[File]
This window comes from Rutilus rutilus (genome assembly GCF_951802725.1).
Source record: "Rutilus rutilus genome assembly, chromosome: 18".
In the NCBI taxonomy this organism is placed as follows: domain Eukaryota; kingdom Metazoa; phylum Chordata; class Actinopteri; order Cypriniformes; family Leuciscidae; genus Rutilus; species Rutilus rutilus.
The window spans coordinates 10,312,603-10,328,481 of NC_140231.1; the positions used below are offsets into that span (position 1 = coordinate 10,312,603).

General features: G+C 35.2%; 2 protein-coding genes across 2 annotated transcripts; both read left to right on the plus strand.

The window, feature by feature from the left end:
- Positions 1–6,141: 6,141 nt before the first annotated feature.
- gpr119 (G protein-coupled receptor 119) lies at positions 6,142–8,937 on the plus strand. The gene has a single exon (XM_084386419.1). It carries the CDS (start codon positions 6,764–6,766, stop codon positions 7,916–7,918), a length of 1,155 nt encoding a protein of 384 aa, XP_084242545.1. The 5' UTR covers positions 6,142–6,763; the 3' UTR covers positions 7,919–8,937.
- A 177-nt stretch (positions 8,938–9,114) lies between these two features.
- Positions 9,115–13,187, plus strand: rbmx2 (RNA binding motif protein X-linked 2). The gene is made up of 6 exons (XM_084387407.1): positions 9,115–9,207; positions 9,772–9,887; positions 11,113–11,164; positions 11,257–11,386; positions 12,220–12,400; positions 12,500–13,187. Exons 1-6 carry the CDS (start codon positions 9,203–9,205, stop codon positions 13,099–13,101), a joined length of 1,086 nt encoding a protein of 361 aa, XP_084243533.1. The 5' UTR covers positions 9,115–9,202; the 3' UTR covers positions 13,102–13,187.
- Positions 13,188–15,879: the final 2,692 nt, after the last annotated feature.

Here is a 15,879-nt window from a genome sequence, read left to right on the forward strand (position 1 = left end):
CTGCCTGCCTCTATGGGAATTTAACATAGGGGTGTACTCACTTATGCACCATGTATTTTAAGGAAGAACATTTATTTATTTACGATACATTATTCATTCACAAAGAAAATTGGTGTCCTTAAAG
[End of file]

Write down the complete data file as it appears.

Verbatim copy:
This window comes from Rutilus rutilus (genome assembly GCF_951802725.1).
Source record: "Rutilus rutilus genome assembly, chromosome: 18".
In the NCBI taxonomy this organism is placed as follows: domain Eukaryota; kingdom Metazoa; phylum Chordata; class Actinopteri; order Cypriniformes; family Leuciscidae; genus Rutilus; species Rutilus rutilus.
The window spans coordinates 10,312,603-10,328,481 of NC_140231.1; the positions used below are offsets into that span (position 1 = coordinate 10,312,603).

General features: G+C 35.2%; 2 protein-coding genes across 2 annotated transcripts; both read left to right on the plus strand.

The window, feature by feature from the left end:
- Positions 1–6,141: 6,141 nt before the first annotated feature.
- gpr119 (G protein-coupled receptor 119) lies at positions 6,142–8,937 on the plus strand. The gene has a single exon (XM_084386419.1). It carries the CDS (start codon positions 6,764–6,766, stop codon positions 7,916–7,918), a length of 1,155 nt encoding a protein of 384 aa, XP_084242545.1. The 5' UTR covers positions 6,142–6,763; the 3' UTR covers positions 7,919–8,937.
- A 177-nt stretch (positions 8,938–9,114) lies between these two features.
- Positions 9,115–13,187, plus strand: rbmx2 (RNA binding motif protein X-linked 2). The gene is made up of 6 exons (XM_084387407.1): positions 9,115–9,207; positions 9,772–9,887; positions 11,113–11,164; positions 11,257–11,386; positions 12,220–12,400; positions 12,500–13,187. Exons 1-6 carry the CDS (start codon positions 9,203–9,205, stop codon positions 13,099–13,101), a joined length of 1,086 nt encoding a protein of 361 aa, XP_084243533.1. The 5' UTR covers positions 9,115–9,202; the 3' UTR covers positions 13,102–13,187.
- Positions 13,188–15,879: the final 2,692 nt, after the last annotated feature.

Here is a 15,879-nt window from a genome sequence, read left to right on the forward strand (position 1 = left end):
CTGCCTGCCTCTATGGGAATTTAACATAGGGGTGTACTCACTTATGCACCATGTATTTTAAGGAAGAACATTTATTTATTTACGATACATTATTCATTCACAAAGAAAATTGGTGTCCTTAAAG